Why everyone wants to be a brand?
In today’s world, personal branding has become a ubiquitous concept. From social media influencers to politicians, everyone seems to be shaping their image and presenting themselves to the world in a certain way. But where did this idea come from, and what does it mean for our society?
According to Tara Isabella Burton’s book, Self-Made: Creating Our Identities from Da Vinci to the Kardashians, personal branding has been a part of Western culture for centuries. In Renaissance Italy, courtiers aspired to a quality called sprezzatura, which involved concealing all effort and making difficult things look easy. In Regency England, this became known as the ‘bon ton’, a mysterious aura of one’s own.
The concept of personal branding has always had two impulses: an aristocratic element of signalling one’s superiority, and a democratic element of expressing one’s essence. In America, the idea of being a self-governing individual took deep root. People were judged by their own cultivation of themselves, not their father’s social station. You were supposed to imagine and shape your own fate; those who did not were deemed failures.
Later, Hollywood created a new kind of celebrity. Personalities and roles blended, as actors were seen as archetypes: the femme fatale or gamine waif or working-class hunk. The personalities and lives of stars were managed by studios, their mysterious magnetism was, in fact, cultivated by committee.
But with the rise of social media, personal branding has taken on a whole new level of importance. Instagram, TikTok, and other platforms allow anyone to aspire to celebrity status by making their seemingly real life into compelling art. There are ‘content collectives’ of influencers who live together and film their lives for social media.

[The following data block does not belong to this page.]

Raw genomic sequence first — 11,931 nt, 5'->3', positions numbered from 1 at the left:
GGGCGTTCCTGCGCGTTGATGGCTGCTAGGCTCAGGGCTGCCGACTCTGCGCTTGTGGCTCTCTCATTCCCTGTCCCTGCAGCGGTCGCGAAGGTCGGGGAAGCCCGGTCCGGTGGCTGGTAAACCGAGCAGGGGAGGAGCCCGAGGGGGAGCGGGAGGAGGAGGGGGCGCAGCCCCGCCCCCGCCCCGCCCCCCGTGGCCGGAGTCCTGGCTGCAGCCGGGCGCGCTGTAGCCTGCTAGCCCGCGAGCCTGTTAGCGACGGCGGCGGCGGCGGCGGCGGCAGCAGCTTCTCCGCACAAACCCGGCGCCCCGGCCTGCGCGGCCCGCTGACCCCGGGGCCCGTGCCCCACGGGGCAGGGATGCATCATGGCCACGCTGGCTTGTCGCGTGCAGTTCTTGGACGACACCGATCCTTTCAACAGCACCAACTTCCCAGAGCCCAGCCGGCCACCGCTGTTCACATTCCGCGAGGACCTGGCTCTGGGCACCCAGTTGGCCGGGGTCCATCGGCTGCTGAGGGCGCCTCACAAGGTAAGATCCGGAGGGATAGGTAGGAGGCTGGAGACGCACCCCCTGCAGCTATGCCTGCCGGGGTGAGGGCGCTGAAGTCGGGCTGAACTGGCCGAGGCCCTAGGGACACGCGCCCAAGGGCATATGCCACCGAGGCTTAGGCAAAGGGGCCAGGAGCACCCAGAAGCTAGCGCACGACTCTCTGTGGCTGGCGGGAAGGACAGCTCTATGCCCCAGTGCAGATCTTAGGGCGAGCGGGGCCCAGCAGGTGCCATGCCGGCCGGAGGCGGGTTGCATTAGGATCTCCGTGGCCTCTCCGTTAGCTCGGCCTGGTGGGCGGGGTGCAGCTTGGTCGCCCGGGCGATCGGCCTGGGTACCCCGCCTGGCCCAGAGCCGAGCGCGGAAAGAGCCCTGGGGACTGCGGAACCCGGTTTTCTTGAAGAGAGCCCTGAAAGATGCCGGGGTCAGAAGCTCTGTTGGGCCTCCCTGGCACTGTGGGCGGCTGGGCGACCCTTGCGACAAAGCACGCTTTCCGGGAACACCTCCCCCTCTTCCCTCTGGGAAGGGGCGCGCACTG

Even if you’re not looking for fame and fortune, the internet-driven economic system requires pretty much everyone to sell themselves to survive – to get a job, to get a date, or get votes. We are what we create and commodify.
But what does it do to the soul when we create these masks? What do we lose when we cut the strings of custom or community or deny our own internal complexity? These are important questions that we must ask ourselves as we navigate this new world of personal branding.
On the one hand, personal branding can be empowering. It allows us to take control of our own image and present ourselves in the best possible light. It can also be a way of expressing our true selves and connecting with others who share our values and interests.
On the other hand, personal branding can also be limiting. When we focus too much on presenting a certain image to the world, we may lose sight of our true selves and what really matters to us. We may also feel pressure to conform to certain standards or expectations, rather than following our own path.
Ultimately, the key is to strike a balance between personal branding and authenticity. We should strive to present ourselves in the best possible light while also staying true to our values and interests. We should also be mindful of the impact that our personal branding efforts may have on our mental health and well-being.
In conclusion, personal branding has been a part of Western culture for centuries, but it has taken on a whole new level of importance in the age of social media. While personal branding can be empowering and allow us to connect with others who share our values, it can also be limiting and lead us to lose sight of our true selves. The key is to strike a balance between personal branding and authenticity and be mindful of the impact on our mental health and well-being.